There will be something of interest for every age at the 136th Grantsville Sociable on March 14 and the Children’s Sociable on March 12 at Grantsville High School.
Participants and patrons will range in age from 5-year-old entertainer Joseph Knickerbocker to the more than 250 honored guests ages 75 years and older.
One patron will be Ida Hoggan, who will celebrate her 101st birthday on March 5.
“Yes, I usually do go to the sociable every year,” she said. “I like meeting all my friends I haven’t seen in a long time. It just tickles me because I don’t get to see them too often. The program and the dinner are always good, and I like to go up and down the halls and look at the displays. I don’t usually stay for the dances.”
This year’s theme is “Grantsville, City of a Million Dreams,” and is based on the movie “The Greatest Showman,” which is about the feats of PT Barnum, founder of the world famous Barnum and Bailey Circus.
“Our program has a circus theme and we cover Grantsville’s dreams of the past and how they’ve come to fruition in the present in areas of education, home and family, religion, business and livelihood, recreation and entertainment,” said Macae Wanberg, program chairwoman.
“There is a musical number that goes with each one of these categories,” she said. “The whole show is set within the circus theme with a big opening circus number and big medley at the end.”
Top chairpeople for this year’s sociable are Darrin Rowberry and Shellie Eyre.
Rowberry grew up in Grantsville and he and his wife, Rachelle, lived in Lehi for seven years and Denver for five years. They moved to Grantsville about 10 years ago. Rowberry’s father, Kent, worked at Jay’s Service Station on Grantsville’s Main Street for nearly 58 years in the fuel transport business. Darrin works in the fuel industry as well.
“I remember my parents going and working on the food committee a few times back in the 70s, and once I was old enough, I went to sociables hit and miss,” Rowbery said.
“When we moved back to Grantsville, I told my wife if anyone asks us to help with the sociable, just tell them ‘no,’” he added. “We’ve been on the food committee twice and the equipment committee.”
Darrin met his wife when he attended Utah Tech College in Orem-Provo, which became USVC and now Utah Valley University.
“She was from Provo and going to BYU. She said she didn’t ever want to live in Grantsville,” Rowberry said. “After Denver, we wanted to get back to Utah and considered going back to Lehi, but it is so busy down there. Then I thought, ‘I think we’re moving to Grantsville’ so here we are.”
Eyre grew up in Salt Lake City and met her husband, Thane, at BYU.
“We lived in New Jersey and Texas and then came back to Tooele County when my husband got a job at EG&G,” she said. “We lived in Tooele for 10 years and then moved to Grantsville and have been here the last 13 years.
“We’ve probably been to six or seven sociables,” she added. “When we went to our first sociable, we loved it. We invited my parents to come out and they loved it and they have come out here every year since then. … I like dancing and the programs and food are always good.”
Eyre said she was surprised when asked to be one of the leaders for this year’s sociable.
“I knew it would be a lot of work,” she said. “When Teresa Walters asked me, I said, ‘Why me? I’m not even from here.’ Teresa said, ‘I wasn’t from here either.’”
Chairpersons last year were Walters and Stace Riding.
Dinner is always part of the sociable celebration, and this year should be extra special with 21-year-old Bronco Cloward in charge. He is majoring in family and consumer sciences education at BYU.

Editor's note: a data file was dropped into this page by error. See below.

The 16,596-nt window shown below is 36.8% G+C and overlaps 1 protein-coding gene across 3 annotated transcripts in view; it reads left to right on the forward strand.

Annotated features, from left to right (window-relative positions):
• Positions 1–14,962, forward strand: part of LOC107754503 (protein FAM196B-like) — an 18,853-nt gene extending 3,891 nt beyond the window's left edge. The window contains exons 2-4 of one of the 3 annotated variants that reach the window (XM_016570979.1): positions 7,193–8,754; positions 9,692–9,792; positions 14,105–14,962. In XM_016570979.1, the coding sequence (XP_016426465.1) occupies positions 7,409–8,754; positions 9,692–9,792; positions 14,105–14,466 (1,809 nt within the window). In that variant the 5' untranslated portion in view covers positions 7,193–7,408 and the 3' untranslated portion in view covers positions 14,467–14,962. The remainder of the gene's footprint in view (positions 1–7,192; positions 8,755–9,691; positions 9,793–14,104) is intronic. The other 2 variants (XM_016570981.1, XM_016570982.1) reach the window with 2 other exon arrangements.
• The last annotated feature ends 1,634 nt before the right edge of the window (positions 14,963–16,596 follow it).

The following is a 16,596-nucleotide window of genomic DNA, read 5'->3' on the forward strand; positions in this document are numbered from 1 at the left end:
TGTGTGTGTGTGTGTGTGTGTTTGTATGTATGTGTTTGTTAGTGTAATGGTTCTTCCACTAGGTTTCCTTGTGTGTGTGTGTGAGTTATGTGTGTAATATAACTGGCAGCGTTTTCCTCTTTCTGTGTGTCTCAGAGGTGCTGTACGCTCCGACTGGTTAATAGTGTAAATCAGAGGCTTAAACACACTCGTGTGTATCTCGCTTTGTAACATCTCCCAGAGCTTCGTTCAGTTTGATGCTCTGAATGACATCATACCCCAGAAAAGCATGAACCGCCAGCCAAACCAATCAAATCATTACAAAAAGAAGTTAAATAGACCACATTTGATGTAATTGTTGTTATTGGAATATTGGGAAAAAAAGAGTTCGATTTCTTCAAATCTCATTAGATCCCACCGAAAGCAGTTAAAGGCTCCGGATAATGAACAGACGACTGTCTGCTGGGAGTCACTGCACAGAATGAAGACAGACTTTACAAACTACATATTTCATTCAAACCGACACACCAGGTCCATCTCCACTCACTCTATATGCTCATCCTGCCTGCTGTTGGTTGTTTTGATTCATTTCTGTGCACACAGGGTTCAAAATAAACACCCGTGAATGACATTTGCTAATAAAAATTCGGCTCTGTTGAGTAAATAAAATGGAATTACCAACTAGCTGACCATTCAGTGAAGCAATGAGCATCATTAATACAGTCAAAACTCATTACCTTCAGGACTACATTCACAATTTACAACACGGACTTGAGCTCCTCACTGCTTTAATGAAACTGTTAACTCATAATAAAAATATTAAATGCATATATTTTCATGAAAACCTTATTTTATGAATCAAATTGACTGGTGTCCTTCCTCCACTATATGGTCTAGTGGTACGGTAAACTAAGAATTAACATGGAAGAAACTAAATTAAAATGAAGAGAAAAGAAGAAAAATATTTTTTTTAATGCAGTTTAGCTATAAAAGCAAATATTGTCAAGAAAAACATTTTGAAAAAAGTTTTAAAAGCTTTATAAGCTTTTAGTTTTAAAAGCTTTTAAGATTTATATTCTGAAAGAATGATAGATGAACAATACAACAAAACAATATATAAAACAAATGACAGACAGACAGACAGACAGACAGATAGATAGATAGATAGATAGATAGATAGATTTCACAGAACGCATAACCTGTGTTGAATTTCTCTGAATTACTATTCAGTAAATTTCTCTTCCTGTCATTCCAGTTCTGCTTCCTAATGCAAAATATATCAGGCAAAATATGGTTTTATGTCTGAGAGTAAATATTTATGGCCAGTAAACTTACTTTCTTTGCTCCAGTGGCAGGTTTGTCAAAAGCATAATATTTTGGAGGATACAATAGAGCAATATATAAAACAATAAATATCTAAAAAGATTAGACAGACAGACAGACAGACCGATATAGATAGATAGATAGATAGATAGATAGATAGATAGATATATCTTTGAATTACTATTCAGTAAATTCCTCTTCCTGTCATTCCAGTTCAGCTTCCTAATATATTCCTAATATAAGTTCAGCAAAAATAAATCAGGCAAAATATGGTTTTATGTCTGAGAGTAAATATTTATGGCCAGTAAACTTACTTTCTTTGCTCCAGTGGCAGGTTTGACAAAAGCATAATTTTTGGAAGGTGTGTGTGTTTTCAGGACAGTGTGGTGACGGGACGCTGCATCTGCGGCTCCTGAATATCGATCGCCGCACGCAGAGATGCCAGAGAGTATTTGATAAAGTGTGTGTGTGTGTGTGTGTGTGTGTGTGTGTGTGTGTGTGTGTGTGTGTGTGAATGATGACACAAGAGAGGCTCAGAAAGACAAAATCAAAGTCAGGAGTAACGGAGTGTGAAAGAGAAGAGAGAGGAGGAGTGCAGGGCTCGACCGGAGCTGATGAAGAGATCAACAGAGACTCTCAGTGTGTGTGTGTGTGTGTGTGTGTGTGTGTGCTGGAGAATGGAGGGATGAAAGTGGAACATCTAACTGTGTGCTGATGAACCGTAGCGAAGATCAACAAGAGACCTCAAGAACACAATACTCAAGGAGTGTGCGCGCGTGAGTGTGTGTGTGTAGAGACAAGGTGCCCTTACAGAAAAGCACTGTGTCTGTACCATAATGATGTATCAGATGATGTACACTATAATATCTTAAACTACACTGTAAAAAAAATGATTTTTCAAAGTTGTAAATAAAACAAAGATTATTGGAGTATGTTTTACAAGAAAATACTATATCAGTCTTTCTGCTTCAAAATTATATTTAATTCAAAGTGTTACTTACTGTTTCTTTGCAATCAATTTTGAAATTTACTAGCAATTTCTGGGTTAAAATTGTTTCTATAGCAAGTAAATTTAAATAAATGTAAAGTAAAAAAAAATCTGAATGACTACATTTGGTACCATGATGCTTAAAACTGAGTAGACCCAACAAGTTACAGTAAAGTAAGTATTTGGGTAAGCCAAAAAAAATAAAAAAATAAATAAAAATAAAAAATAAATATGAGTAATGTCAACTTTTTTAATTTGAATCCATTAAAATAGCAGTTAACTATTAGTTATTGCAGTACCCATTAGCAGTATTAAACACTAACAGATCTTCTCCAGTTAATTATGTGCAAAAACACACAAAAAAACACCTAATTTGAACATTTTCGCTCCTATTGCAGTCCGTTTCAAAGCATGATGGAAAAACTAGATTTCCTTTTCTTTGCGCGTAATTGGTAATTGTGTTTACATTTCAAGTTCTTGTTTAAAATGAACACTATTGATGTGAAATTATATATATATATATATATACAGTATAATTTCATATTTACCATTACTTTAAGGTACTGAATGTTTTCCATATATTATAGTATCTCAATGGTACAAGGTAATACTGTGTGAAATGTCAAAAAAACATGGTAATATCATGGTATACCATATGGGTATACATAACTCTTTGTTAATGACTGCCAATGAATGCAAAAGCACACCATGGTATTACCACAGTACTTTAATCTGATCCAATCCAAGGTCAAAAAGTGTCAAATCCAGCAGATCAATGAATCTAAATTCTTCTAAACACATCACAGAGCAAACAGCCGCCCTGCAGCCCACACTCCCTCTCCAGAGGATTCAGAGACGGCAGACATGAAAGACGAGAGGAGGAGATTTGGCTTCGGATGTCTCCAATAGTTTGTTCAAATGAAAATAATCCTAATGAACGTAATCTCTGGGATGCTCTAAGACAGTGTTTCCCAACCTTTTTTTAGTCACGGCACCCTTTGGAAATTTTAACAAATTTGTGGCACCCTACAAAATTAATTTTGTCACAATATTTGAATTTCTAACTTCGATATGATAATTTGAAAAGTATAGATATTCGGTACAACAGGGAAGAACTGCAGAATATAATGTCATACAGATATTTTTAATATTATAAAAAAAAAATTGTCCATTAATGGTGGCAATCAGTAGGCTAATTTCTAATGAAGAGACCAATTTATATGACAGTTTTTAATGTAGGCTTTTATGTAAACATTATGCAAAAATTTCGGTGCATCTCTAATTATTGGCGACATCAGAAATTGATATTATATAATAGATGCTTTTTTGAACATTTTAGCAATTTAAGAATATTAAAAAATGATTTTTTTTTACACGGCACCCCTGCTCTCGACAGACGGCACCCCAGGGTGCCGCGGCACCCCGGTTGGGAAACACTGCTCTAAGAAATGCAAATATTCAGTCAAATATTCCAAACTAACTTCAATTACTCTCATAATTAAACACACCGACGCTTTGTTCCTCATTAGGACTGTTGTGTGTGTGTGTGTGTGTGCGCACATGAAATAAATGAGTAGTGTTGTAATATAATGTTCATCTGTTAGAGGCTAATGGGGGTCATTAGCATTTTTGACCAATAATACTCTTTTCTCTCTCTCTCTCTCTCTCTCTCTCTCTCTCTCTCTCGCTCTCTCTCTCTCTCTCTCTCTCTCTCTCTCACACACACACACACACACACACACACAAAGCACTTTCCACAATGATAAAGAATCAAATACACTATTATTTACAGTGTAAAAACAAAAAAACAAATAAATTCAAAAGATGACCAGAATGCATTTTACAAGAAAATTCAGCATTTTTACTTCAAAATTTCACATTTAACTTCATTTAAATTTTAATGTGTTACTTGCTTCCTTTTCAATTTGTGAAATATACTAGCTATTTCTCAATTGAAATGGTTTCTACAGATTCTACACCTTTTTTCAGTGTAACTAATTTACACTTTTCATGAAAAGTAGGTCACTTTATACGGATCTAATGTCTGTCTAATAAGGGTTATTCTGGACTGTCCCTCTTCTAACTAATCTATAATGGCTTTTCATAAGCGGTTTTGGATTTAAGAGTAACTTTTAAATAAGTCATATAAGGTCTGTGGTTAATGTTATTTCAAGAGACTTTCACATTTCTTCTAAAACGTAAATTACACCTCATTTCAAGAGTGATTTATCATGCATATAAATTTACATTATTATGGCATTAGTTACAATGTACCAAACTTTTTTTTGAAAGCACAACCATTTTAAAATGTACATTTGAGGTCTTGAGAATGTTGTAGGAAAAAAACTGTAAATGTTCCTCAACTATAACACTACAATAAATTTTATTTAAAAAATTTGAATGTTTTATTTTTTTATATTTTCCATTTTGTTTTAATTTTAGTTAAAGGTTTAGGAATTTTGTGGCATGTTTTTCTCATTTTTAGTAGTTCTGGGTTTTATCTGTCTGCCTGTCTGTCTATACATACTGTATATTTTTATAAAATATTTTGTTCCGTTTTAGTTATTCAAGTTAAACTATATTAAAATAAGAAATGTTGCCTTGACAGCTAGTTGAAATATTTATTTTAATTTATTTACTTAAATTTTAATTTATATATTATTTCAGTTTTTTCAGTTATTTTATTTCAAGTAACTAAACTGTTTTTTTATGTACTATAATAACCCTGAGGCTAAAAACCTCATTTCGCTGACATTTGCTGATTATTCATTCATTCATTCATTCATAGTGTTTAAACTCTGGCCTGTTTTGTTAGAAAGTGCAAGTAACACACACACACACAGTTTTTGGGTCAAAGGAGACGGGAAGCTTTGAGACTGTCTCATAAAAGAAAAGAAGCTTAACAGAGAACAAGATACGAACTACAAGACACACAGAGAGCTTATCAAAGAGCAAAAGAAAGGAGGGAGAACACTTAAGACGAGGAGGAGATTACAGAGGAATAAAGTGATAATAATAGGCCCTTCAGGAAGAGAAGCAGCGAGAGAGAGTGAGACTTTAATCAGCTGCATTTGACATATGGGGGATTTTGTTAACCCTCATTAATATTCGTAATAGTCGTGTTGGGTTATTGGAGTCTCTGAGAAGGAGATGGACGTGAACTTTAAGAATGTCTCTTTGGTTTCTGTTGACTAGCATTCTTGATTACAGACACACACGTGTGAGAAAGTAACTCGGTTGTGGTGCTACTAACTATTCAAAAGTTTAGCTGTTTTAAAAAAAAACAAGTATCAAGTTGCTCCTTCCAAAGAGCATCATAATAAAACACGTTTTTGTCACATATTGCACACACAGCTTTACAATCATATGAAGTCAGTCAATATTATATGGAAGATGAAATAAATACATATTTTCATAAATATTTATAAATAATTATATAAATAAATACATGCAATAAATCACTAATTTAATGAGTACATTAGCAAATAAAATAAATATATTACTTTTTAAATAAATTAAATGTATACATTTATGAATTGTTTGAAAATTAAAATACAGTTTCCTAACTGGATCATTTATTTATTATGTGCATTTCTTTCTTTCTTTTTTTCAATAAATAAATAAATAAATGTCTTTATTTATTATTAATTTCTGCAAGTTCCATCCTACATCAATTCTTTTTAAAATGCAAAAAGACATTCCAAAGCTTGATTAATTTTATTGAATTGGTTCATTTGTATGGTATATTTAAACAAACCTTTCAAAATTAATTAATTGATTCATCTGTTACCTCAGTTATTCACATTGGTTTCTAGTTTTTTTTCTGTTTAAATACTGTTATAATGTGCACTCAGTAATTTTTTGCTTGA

“When I was in elementary school, my parents were involved with the sociable and I was more interested in what was going on in the kitchen than anything else,” Cloward said.
While in high school, Cloward studied culinary arts for three years with Bruce Johnson at the Community Learning Center in Tooele and earned credit toward his college degree.
Cloward will work as a chef at a resort in Alaska this summer after a recommendation from Johnson.
“Shellie Eyre works with my dad at the junior high school and she asked my dad if I would be the head of the food committee for the sociable,” Cloward said.
“Everything will be homemade from scratch with fresh produce and using my own recipes,” he said. “It will be higher quality and be a lot different. It will be better than lunchroom food.”
Dinner will be served from 4-8 p.m.
Current and former Grantsville residents age 75 and older are honored guests at the sociable and attend for free. Invitations were sent out to more than 800 people ages 75 and older.
“The class of 1963, who were born in 1945, is having a class reunion,” said Janice Marriott, who is the committee member with Karma Dale in charge of honored guests. “World War II ended 75 years ago. We want to honor those who served in the military during World War II.”
Persons with information about World War II veterans are asked to call Marriott at 801-884-9766.
Honored guests will meet at noon in the GHS lunchroom, will be served lunch at 1 p.m. and go to the first program at 2:30 p.m. A second program will be held at 5 p.m.
GHS classes of 1961 and 1970 also plan class reunions during the sociable.
A car show will be held from 11 a.m. to 4 p.m. The band Wild Country will provide music for the dance that starts at 7 p.m.
Other committee members include: Jay Larson, advertising; Paul and Courtney Cook, dance; Ada Goodworth, decorations; Stace Riding, donations/sponsors; Annette and Eric Johsnon, finance; Kayla Cameron, hospitality room; Suzanne and Kurt Fisher, serving; Jilia and Eddie Martin, tickets; and Brett Mills, car show.
Tickets for the event are on sale now at Soelberg’s in Grantsville and Stansbury Park, and at Grantsville City Hall, 429 E. Main St. Cost is $18 per person if purchased in advance or $20 at the door.
The high school is located at 155 E. Cherry Street.